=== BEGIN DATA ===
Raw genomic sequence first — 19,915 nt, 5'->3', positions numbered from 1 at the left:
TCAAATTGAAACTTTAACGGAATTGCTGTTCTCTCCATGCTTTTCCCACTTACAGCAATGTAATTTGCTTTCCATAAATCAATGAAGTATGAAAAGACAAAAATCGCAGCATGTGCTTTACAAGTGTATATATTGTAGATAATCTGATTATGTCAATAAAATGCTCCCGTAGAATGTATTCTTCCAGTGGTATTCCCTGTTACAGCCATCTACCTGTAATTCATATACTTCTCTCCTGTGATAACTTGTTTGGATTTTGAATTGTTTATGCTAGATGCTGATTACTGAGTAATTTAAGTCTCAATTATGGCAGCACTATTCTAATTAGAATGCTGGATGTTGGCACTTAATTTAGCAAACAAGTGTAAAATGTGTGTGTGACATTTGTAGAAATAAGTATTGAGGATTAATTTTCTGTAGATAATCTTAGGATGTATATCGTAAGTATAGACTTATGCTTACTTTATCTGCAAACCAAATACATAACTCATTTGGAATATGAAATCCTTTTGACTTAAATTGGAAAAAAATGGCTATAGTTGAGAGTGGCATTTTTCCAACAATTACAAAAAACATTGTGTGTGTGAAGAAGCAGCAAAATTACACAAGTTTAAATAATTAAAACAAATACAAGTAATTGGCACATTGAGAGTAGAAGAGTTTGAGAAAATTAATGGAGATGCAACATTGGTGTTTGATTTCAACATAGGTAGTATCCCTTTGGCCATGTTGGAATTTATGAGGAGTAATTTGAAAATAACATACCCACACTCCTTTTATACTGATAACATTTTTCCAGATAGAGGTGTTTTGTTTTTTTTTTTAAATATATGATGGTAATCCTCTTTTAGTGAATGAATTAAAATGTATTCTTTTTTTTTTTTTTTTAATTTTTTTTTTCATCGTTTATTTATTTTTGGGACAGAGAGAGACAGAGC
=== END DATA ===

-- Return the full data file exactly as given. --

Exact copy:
Raw genomic sequence first — 19,915 nt, 5'->3', positions numbered from 1 at the left:
TCAAATTGAAACTTTAACGGAATTGCTGTTCTCTCCATGCTTTTCCCACTTACAGCAATGTAATTTGCTTTCCATAAATCAATGAAGTATGAAAAGACAAAAATCGCAGCATGTGCTTTACAAGTGTATATATTGTAGATAATCTGATTATGTCAATAAAATGCTCCCGTAGAATGTATTCTTCCAGTGGTATTCCCTGTTACAGCCATCTACCTGTAATTCATATACTTCTCTCCTGTGATAACTTGTTTGGATTTTGAATTGTTTATGCTAGATGCTGATTACTGAGTAATTTAAGTCTCAATTATGGCAGCACTATTCTAATTAGAATGCTGGATGTTGGCACTTAATTTAGCAAACAAGTGTAAAATGTGTGTGTGACATTTGTAGAAATAAGTATTGAGGATTAATTTTCTGTAGATAATCTTAGGATGTATATCGTAAGTATAGACTTATGCTTACTTTATCTGCAAACCAAATACATAACTCATTTGGAATATGAAATCCTTTTGACTTAAATTGGAAAAAAATGGCTATAGTTGAGAGTGGCATTTTTCCAACAATTACAAAAAACATTGTGTGTGTGAAGAAGCAGCAAAATTACACAAGTTTAAATAATTAAAACAAATACAAGTAATTGGCACATTGAGAGTAGAAGAGTTTGAGAAAATTAATGGAGATGCAACATTGGTGTTTGATTTCAACATAGGTAGTATCCCTTTGGCCATGTTGGAATTTATGAGGAGTAATTTGAAAATAACATACCCACACTCCTTTTATACTGATAACATTTTTCCAGATAGAGGTGTTTTGTTTTTTTTTTTAAATATATGATGGTAATCCTCTTTTAGTGAATGAATTAAAATGTATTCTTTTTTTTTTTTTTTTAATTTTTTTTTTCATCGTTTATTTATTTTTGGGACAGAGAGAGACAGAGC